One Man, Two Guvnors
Through Feb. 26
Raleigh Little Theatre, Raleigh
If you doubt that One Man, Two Guvnors
, the theatrical time trip on offer at Raleigh Little Theatre, is up to the minute, take a moment to consider the number of jobs you have to work to make a living wage. If n > 1, then you, like me, are in the same boat as Francis, the play's central character.
Richard Bean’s 2011 farce is an update of The Servant of Two Masters
, Carlo Goldoni’s eighteenth-century commedia dell’arte classic. Thus Francis (an energetic Jesse R. Gephart) is roughly based on Arlecchino, or the harlequin character: an always entertaining servant whose perpetual poverty and hunger have turned him into something of a trickster figure, forced to live by his cunning.
This and other similarly lighthearted depictions of the working poor may be far less amusing when examined in the light of conscience. Still, One Man
was theatrical catnip when it opened in 2011, taking the West End by storm and playing on Broadway the following year. But entertainment industry superlatives were scarce for both runs—no Olivier Awards in London, a lone best-actor Tony for late-night comedian James Corden in New York—strongly suggesting a work whose main strengths derived from its performers.
That isn’t much of a shock for a work so reliant on physical comedy, nor for a farce whose central character borrows the patter and other onstage business of another venerable theatrical throwback: the music hall. Craig Johnson’s skiffle band reinforces that connection as it serenades us through each scene break, even if it’s rarely loose enough to convince us of its street-legal busking roots.
Designer Jenny Mitchell’s witty costumes and Thomas Mauney's set were faithful to the period. But if such an enterprise largely rests on the strength of its performers, this production, directed by Rod Rich, is frequently in a state of unrest. Overall, the sometimes flimsy acting and unconvincing English accents fail to persuade us that we’ve landed among a group of underworld ne’er-do-wells in Brighton, a British beach town, in 1963.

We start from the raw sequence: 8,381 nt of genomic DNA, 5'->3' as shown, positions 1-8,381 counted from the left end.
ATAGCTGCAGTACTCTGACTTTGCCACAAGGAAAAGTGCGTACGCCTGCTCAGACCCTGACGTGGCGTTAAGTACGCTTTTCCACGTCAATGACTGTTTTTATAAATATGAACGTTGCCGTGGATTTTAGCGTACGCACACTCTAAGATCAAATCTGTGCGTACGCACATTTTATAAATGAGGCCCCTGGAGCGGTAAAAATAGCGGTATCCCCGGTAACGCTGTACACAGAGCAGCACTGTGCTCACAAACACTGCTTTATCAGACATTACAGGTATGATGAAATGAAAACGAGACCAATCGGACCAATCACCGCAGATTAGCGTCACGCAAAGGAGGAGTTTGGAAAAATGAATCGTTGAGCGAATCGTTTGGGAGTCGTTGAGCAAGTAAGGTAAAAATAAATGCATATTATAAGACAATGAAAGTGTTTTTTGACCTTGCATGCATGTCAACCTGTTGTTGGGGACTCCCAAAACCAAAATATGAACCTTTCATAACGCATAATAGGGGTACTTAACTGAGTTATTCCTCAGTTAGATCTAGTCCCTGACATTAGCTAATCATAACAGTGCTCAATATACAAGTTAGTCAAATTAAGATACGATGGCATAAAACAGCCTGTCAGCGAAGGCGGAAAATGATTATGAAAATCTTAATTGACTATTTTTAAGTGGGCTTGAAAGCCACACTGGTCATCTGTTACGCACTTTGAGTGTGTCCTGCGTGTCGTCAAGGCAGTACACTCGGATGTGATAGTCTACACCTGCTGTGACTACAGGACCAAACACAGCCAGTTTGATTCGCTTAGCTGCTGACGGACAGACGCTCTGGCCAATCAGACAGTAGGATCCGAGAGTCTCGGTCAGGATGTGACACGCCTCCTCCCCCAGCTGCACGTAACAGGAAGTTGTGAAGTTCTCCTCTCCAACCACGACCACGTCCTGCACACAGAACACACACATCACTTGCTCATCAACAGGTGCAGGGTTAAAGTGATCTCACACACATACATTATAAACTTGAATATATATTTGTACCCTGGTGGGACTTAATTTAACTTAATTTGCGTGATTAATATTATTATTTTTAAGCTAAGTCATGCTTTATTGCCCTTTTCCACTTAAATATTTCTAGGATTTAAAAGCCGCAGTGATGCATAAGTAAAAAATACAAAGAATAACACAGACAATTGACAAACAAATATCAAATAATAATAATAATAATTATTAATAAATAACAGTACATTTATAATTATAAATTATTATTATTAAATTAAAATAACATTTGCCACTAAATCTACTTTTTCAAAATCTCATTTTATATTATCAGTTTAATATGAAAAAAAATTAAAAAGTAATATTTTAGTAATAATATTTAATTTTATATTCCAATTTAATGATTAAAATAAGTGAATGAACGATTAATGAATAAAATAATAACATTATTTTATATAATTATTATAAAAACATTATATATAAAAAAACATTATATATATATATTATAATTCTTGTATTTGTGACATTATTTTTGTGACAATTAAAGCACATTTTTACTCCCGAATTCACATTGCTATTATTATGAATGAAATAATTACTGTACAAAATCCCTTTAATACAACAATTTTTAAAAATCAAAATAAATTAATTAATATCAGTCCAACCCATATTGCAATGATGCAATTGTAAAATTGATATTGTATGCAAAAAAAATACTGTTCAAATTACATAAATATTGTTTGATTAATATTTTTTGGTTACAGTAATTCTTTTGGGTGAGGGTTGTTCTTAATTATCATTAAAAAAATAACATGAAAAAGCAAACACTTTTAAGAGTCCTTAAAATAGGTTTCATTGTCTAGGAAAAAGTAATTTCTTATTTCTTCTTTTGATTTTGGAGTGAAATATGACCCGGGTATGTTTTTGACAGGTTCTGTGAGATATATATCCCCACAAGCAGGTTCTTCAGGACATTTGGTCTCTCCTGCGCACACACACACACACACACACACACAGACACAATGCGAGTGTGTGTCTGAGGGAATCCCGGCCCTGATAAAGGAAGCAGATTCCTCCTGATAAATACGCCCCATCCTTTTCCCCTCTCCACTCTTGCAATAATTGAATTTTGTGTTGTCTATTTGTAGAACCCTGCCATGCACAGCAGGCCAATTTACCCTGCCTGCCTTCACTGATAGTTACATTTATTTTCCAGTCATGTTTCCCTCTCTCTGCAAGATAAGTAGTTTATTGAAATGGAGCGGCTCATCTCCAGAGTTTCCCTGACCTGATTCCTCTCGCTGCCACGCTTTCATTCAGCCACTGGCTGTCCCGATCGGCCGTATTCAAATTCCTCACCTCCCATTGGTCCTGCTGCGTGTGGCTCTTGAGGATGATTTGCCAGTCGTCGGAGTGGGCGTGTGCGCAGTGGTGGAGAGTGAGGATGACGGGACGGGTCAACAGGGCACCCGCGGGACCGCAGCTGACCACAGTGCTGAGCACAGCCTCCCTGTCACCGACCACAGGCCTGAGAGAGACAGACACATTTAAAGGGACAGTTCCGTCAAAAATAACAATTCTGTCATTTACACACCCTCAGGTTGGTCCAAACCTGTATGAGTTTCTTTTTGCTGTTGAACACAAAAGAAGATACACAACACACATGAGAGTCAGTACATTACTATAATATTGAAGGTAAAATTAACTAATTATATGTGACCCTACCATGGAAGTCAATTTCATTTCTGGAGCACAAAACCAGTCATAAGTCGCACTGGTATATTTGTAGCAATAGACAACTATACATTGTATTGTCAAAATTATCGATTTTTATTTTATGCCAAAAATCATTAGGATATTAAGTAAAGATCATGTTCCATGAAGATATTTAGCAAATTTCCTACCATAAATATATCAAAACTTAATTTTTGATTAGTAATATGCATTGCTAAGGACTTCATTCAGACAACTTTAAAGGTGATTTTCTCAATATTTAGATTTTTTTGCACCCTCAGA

Here’s the problem: commedia and farce are based on exaggeration, as we see in some of these characters. Pauline (Amy White), for example, the daughter of a local gangster kingpin, is very beautiful—and very dim-witted—as a bride-to-be. Her intended, Alan (Gus Allen), an actor wannabe, is melodramatic. Gareth (C. Aaron Alderman), a maître’d' and the only other character we fully bought in this production, is very snooty. Alfie, a pratfall-prone waiter (Dustin Britt), is very old.
Unfortunately, during last Sunday’s matinee, other performances were underinflated, particularly for commedia. There was nothing outsize—and not a teaspoon of believable menace—in the father of the bride, head hoodlum Charlie “The Duck” Clench (Ron Mitchell). While other supporting roles, including the crusading Rachel (Kirsten Ehlert) and the tough Dolly (Diana Cameron McQueen), seemed headed in the right direction, most remained frustratingly life-size, or little more. In farce, that’s a dilemma.
Though Gephart poured admirable energy into this vehicle (particularly in the audience-participation sections), too many wheels too low on air reduced the show’s mileage and momentum. But then, as Bean and Goldoni remind us, when you’re just One Man
, only so much can be done.